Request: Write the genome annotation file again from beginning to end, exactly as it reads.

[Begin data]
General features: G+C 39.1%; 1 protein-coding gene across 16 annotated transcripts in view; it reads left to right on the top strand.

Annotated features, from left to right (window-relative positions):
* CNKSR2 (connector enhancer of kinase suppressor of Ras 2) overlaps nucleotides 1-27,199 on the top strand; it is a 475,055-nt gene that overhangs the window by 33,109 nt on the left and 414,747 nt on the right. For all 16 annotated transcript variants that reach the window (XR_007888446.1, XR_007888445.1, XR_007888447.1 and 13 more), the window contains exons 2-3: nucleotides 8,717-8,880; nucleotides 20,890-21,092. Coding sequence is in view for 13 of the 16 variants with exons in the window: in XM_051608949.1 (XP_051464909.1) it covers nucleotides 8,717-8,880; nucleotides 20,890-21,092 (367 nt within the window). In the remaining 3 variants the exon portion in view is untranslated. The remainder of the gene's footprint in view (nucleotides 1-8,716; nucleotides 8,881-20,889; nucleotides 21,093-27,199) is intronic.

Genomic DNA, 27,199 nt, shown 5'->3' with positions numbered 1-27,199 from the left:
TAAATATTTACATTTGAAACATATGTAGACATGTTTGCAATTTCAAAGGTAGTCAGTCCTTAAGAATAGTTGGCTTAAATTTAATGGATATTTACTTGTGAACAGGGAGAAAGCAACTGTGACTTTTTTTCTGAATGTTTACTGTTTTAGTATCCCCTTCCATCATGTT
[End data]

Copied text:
General features: G+C 39.1%; 1 protein-coding gene across 16 annotated transcripts in view; it reads left to right on the top strand.

Annotated features, from left to right (window-relative positions):
* CNKSR2 (connector enhancer of kinase suppressor of Ras 2) overlaps nucleotides 1-27,199 on the top strand; it is a 475,055-nt gene that overhangs the window by 33,109 nt on the left and 414,747 nt on the right. For all 16 annotated transcript variants that reach the window (XR_007888446.1, XR_007888445.1, XR_007888447.1 and 13 more), the window contains exons 2-3: nucleotides 8,717-8,880; nucleotides 20,890-21,092. Coding sequence is in view for 13 of the 16 variants with exons in the window: in XM_051608949.1 (XP_051464909.1) it covers nucleotides 8,717-8,880; nucleotides 20,890-21,092 (367 nt within the window). In the remaining 3 variants the exon portion in view is untranslated. The remainder of the gene's footprint in view (nucleotides 1-8,716; nucleotides 8,881-20,889; nucleotides 21,093-27,199) is intronic.

Genomic DNA, 27,199 nt, shown 5'->3' with positions numbered 1-27,199 from the left:
TAAATATTTACATTTGAAACATATGTAGACATGTTTGCAATTTCAAAGGTAGTCAGTCCTTAAGAATAGTTGGCTTAAATTTAATGGATATTTACTTGTGAACAGGGAGAAAGCAACTGTGACTTTTTTTCTGAATGTTTACTGTTTTAGTATCCCCTTCCATCATGTT